Water Play - Benefits, Ideas and Toys
Playing with water can be very calming and regulating and it also brings lots of fun and exciting play wherever you are. It provides many benefits through play and exploration and it is an enjoyable activity for all ages, interests and needs. You can add lots of different tools to make it different and exciting each time.
- Fine motor skills – When kids interact with water they squeeze, grab, splash, push or pull, carry, pour… and this builds their hand muscle’s strength and helps them control their actions so they can become more independent in other areas like dressing up, writing, etc.
- Gross motor skills – Children will use their body to engage with water. Movements like lifting arms, throwing things and watching water fall will improve their coordination too.
- Self-regulation – self-regulation is the way we manage our emotions, reactions and behaviours in front of uncomfortable situations. Playing with water is a sensory activity that will help the child focus on the water, the movement, the physical touch of the water on the skin… and calm down from big feelings and overwhelming situations.
- Communication – Kids will express feelings and emotions through play (big splash if they are excited, narrate what they do, make sounds as they play, etc.) so it is a verbal and non-verbal communication which means kids don’t need to use words to express how they feel or what they do if they can’t or don’t want to.
- Science – Learning what objects sink or float, exploring how different materials react to water ( a sponge will absorve it, plastic will repel it, some wood will soak and then dry out…) will promote curiosity and help children understand how the world works.
- Open ended resource (and free) – water is suitable from birth up to all ages. It is something all kids enjoy at any age. It doesn’t have a specific purpose (like a puzzle for example), it is just there and each child will interact with it in a different way depending on his interests and skills. Perfect for children of different ages to play together.
- Start with just water. Add items as they play so it is not overwhelming and easy for them to figure out what to do. Do not tell them what to do, let them think and problem solve.
- Add fine motor tools like spoons, scoopers, droppers, syringes, sponges, etc. so they can use them to grab the water while practicing fine motor skills.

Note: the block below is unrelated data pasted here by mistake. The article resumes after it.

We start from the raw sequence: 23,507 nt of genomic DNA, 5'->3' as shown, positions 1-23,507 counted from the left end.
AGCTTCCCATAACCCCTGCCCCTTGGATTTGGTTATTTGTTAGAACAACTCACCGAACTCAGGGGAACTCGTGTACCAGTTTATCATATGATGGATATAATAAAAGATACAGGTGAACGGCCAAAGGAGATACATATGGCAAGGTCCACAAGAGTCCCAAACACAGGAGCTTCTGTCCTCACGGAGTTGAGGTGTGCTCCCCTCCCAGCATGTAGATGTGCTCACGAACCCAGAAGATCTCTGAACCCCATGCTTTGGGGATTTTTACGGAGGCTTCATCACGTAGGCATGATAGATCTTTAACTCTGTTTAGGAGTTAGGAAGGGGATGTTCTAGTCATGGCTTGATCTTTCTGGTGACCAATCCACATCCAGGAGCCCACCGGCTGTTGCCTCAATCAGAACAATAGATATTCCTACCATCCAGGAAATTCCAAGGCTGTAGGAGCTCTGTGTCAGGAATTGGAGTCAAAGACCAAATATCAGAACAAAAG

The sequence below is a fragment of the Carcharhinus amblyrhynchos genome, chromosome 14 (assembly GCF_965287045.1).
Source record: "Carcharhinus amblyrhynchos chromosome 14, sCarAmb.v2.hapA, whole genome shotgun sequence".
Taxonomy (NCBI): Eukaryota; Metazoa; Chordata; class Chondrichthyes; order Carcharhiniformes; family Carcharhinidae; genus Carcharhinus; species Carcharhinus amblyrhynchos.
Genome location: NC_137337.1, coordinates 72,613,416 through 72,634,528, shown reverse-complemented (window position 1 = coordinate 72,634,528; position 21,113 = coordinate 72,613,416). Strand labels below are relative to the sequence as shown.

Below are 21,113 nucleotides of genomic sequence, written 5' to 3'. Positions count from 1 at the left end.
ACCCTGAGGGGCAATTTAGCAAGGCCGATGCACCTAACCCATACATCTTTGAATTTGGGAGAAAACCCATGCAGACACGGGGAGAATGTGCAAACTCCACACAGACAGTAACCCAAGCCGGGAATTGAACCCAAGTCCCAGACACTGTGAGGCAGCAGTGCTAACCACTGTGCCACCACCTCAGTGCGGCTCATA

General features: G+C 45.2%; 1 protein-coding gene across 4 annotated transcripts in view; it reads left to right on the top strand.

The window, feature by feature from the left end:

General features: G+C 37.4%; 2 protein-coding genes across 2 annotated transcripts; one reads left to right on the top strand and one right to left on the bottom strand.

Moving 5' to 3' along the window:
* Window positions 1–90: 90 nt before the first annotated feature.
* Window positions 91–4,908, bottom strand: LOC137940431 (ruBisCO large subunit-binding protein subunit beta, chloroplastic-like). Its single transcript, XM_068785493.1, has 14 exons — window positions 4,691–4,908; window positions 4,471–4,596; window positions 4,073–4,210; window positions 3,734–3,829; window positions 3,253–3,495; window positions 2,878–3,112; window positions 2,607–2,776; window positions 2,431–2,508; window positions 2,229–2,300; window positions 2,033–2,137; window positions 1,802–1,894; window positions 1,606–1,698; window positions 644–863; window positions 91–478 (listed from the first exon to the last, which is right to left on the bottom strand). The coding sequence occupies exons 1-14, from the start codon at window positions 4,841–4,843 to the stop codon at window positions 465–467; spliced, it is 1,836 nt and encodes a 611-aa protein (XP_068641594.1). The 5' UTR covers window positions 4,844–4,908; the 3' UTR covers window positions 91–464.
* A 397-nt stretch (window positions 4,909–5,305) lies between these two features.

- Add containers in different sizes, colours and shapes. They can use their hands or the fine motor tools to transfer water into the containers.
- Add small figures and play fishing games. Those figures can be fished with a stick and a string with a hook, or with any of the fine motor tools and taken out of the water or placed into the different bowls (randomly or sorting colours or sizes or shapes).
- Mix water with food colouring OR paint on different containers so they can use droppers or spoons to mix it together and see how colours transform.
- Add foam (soap foam or shaving foam) at the top of a container full of water and splash coloured water in. Watch the coloured water go through the foam and form clouds inside the water.
BEST WATER TOYS
MORE IDEAS FOR WATER PLAY
(click on the image)
'Okay everyone, this week we will be learning about the farm. Who can tell me something about the farm? 'How many times have we as teachers introduced a new theme like this? You sit around at circle time and talk about how there's a farm in paw patrol and sing Old McDonald and then you go on to creating farm activities....Read now
An invitation to play is a purposefully designed setup or arrangement of materials that invites a child to engage in open-ended play. It is typically created by an adult or caregiver to spark the child's imagination and encourage exploration, creativity, and problem-solving. They are perfect for the...Read now
A doctor, firefighter, dinosaur, astronaut, mammy, daddy, I don't know.... For a child there are endless possibilities for this sentence and it can become overwhelming. There are so many answers to such a big question! From birth children begin building a solid foundation of skills through play which they continue to develop and refine throughout their lives.Read now